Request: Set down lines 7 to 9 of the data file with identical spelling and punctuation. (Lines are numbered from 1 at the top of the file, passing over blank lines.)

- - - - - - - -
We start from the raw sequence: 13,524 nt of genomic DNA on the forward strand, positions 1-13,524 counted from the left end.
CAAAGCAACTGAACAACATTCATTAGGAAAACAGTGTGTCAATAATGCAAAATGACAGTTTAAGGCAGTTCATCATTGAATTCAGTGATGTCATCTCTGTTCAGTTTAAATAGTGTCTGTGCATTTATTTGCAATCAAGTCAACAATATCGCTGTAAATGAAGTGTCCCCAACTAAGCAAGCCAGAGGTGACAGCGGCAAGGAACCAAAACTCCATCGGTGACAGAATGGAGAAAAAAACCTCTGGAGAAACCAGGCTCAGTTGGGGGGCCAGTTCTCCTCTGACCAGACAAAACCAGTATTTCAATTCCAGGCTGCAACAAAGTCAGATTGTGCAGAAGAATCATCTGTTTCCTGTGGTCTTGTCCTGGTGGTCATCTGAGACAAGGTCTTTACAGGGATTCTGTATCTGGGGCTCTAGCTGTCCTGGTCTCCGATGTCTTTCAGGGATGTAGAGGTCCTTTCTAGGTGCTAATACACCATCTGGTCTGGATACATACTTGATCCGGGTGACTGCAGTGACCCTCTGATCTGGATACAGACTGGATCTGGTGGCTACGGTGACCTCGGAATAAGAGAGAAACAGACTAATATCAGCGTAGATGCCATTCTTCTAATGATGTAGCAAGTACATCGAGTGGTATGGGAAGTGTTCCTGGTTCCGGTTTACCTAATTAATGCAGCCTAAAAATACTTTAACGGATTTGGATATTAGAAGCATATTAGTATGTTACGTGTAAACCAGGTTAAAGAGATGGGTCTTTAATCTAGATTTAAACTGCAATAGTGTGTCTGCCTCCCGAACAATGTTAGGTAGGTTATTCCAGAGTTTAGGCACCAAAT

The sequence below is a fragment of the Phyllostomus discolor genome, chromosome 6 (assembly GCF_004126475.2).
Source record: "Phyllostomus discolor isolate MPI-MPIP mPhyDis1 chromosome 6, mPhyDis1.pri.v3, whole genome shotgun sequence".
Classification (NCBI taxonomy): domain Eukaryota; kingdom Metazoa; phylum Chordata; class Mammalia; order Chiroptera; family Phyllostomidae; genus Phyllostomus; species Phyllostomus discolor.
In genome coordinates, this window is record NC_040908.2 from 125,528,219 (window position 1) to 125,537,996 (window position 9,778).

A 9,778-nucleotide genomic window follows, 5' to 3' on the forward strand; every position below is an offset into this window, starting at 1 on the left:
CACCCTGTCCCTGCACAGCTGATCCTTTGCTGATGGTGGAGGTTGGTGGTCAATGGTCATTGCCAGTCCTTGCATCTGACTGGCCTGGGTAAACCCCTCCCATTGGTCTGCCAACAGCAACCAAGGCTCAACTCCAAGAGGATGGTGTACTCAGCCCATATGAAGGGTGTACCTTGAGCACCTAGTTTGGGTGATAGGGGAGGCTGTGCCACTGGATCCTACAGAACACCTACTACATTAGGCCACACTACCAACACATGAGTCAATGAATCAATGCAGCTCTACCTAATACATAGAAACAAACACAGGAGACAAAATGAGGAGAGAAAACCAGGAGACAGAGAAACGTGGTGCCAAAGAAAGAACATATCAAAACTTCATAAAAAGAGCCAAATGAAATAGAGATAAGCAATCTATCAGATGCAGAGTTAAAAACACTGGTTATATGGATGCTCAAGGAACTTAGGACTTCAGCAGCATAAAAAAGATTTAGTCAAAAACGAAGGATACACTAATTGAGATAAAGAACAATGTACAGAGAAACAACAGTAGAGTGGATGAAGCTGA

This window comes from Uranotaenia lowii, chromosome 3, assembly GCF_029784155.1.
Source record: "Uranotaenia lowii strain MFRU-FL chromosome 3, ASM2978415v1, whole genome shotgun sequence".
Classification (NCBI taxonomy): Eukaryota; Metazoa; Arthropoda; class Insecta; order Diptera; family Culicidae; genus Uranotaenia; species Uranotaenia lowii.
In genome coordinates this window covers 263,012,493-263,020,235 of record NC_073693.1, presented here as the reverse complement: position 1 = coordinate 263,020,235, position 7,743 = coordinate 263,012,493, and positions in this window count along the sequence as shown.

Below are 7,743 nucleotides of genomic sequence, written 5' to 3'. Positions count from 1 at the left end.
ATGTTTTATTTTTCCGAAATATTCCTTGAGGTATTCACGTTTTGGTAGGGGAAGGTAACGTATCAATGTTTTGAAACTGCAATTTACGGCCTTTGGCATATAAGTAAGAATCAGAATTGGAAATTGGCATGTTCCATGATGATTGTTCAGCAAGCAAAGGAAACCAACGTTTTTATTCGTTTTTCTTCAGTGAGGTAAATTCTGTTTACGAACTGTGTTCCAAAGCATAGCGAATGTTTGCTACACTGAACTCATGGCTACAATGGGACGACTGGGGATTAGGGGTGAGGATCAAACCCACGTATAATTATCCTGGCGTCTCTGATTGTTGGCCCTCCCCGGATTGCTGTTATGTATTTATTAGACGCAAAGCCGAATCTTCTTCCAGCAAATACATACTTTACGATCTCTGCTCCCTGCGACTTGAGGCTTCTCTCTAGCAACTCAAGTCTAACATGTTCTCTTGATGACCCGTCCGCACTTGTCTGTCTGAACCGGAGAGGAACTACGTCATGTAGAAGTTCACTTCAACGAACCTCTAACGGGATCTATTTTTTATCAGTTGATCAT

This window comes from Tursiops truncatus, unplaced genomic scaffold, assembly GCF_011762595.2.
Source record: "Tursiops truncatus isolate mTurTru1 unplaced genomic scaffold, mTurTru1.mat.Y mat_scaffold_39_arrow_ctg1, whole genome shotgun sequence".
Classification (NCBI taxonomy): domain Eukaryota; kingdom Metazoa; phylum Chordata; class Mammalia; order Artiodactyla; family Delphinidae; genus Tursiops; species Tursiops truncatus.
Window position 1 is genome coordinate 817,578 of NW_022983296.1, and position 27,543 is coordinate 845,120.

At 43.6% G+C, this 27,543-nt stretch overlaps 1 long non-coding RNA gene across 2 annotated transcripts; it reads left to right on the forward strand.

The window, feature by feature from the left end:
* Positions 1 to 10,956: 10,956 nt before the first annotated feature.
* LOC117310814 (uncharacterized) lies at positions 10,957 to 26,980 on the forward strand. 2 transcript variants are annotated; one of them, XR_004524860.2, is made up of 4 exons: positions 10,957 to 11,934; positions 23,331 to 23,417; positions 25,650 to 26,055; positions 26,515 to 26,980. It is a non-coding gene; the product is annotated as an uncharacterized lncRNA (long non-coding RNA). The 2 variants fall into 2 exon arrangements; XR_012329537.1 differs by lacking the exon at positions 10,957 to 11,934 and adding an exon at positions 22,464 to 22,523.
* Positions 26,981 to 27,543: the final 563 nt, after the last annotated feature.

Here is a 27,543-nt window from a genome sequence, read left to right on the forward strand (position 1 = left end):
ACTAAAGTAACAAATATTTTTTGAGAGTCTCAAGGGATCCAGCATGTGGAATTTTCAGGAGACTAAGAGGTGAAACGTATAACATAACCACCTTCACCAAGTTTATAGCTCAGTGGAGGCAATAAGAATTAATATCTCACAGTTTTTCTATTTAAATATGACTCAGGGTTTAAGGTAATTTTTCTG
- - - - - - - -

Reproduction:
A 9,778-nucleotide genomic window follows, 5' to 3' on the forward strand; every position below is an offset into this window, starting at 1 on the left:
CACCCTGTCCCTGCACAGCTGATCCTTTGCTGATGGTGGAGGTTGGTGGTCAATGGTCATTGCCAGTCCTTGCATCTGACTGGCCTGGGTAAACCCCTCCCATTGGTCTGCCAACAGCAACCAAGGCTCAACTCCAAGAGGATGGTGTACTCAGCCCATATGAAGGGTGTACCTTGAGCACCTAGTTTGGGTGATAGGGGAGGCTGTGCCACTGGATCCTACAGAACACCTACTACATTAGGCCACACTACCAACACATGAGTCAATGAATCAATGCAGCTCTACCTAATACATAGAAACAAACACAGGAGACAAAATGAGGAGAGAAAACCAGGAGACAGAGAAACGTGGTGCCAAAGAAAGAACATATCAAAACTTCATAAAAAGAGCCAAATGAAATAGAGATAAGCAATCTATCAGATGCAGAGTTAAAAACACTGGTTATATGGATGCTCAAGGAACTTAGGACTTCAGCAGCATAAAAAAGATTTAGTCAAAAACGAAGGATACACTAATTGAGATAAAGAACAATGTACAGAGAAACAACAGTAGAGTGGATGAAGCTGA

This window comes from Uranotaenia lowii, chromosome 3, assembly GCF_029784155.1.